What do Prototypes Prototype?

What elements of the game should add to its challenge, and to what extent?

Our game involves blindfolding the primary player, who is guided by a partner. The sensory deprivation and the social interaction between the player and guide add to the challenge of the game. That leaves the actual task that the pair needs to complete – race along an obstacle course – and understanding how difficult this task should be, and exactly how we can design mechanisms that add to the challenge of the race, are important questions that need to be answered through prototypes. Through prototypes and playtesting, we will test different types (lengths, designs) of racetracks, with obstacles of varying styles (ex: static versus dynamic) and difficulties. The current hypothesis is that a relatively simple racetrack with a few tricky turns where players are prone to falling down, and where simple but frequent, dynamic obstacles, would create the best playing experience and deliver the right amount of challenge.

How can we make the game fun for the blindfolded player?

Video games are highly visual, so we need other mechanics to make the game enjoyable for the blindfolded player. Interaction with the guide would be a large component of this, and we can supplement this with additional sensory input, such as music and sound effects. To test this hypothesis, we will use a minimum viable product that allows us to observe players’ gameplay and the interaction between blindfolded players and their guides. This will help us understand which aspects of the game contribute the most towards creating an entertaining experience for pairs. To specifically test the use of audio cues, we can use prototypes with different kinds of sound effects, varying in their style, frequency, and relevance to the game, and study their impact on players’ experience.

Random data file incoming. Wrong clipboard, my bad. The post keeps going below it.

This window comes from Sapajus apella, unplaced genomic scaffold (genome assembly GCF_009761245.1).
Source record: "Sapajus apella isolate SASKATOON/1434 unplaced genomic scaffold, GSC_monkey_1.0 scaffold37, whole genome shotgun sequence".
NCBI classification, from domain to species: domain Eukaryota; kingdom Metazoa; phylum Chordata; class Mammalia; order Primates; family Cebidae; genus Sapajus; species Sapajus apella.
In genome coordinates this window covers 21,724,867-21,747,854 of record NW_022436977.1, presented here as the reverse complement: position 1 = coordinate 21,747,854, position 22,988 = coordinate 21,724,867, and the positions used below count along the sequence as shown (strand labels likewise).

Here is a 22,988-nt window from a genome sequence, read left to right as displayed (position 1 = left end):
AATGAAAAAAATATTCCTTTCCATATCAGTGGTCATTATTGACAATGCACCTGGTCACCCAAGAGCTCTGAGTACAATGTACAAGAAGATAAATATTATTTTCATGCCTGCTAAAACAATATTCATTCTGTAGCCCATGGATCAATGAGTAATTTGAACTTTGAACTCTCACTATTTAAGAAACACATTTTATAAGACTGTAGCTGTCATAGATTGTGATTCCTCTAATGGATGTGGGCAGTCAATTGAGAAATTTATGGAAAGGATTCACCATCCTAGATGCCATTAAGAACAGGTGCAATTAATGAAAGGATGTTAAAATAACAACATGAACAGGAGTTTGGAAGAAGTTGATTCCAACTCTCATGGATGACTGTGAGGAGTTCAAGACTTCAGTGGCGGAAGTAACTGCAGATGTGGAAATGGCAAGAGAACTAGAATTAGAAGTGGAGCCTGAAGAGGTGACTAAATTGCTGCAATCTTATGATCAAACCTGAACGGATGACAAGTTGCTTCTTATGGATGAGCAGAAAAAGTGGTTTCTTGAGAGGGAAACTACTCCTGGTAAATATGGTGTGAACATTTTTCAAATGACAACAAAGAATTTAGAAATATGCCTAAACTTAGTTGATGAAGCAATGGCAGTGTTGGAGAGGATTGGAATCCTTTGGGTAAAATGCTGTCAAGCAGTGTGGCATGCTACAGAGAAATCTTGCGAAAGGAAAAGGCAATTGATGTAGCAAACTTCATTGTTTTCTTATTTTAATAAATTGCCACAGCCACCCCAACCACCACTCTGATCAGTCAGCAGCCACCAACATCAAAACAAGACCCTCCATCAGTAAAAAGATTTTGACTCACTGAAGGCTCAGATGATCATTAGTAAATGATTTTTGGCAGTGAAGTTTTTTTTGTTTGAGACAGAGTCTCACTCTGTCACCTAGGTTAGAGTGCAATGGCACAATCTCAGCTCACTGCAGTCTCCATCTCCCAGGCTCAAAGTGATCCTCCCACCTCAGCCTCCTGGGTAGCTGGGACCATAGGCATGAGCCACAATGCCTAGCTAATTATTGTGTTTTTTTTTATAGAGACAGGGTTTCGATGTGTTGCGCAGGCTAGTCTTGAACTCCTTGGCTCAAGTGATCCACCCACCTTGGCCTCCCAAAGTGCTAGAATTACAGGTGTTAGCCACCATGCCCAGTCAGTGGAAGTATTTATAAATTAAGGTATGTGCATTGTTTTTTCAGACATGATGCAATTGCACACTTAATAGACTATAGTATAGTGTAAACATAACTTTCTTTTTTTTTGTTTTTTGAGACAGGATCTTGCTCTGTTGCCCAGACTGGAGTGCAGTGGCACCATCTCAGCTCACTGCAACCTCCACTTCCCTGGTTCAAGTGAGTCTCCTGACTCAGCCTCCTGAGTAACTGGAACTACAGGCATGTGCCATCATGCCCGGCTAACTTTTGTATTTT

How do multiple pairs interact with each other, and how does the social aspect change players’ experience?

With multiple pairs guiding their characters along a race, bumping into each other or knocking each other off the course, there is bound to be chaos on the track, especially since only half the players are allowed to see the game. So, it is important to validate that this creates a fun experience for players. Answering this question involves expanding on an MVP obstacle-course race by adding multiplayer capabilities, and playtesting with several pairs of players. Our hypothesis is that the added social interactions, and other racers acting as additional obstacles, will add to the challenge and make the game more fun. In case the chaos makes the game frustrating, we can iterate to reduce the challenge in other components, or to change the nature of interactions between different pairs, such as switching to a time trial race without collisions between different pairs’ characters.


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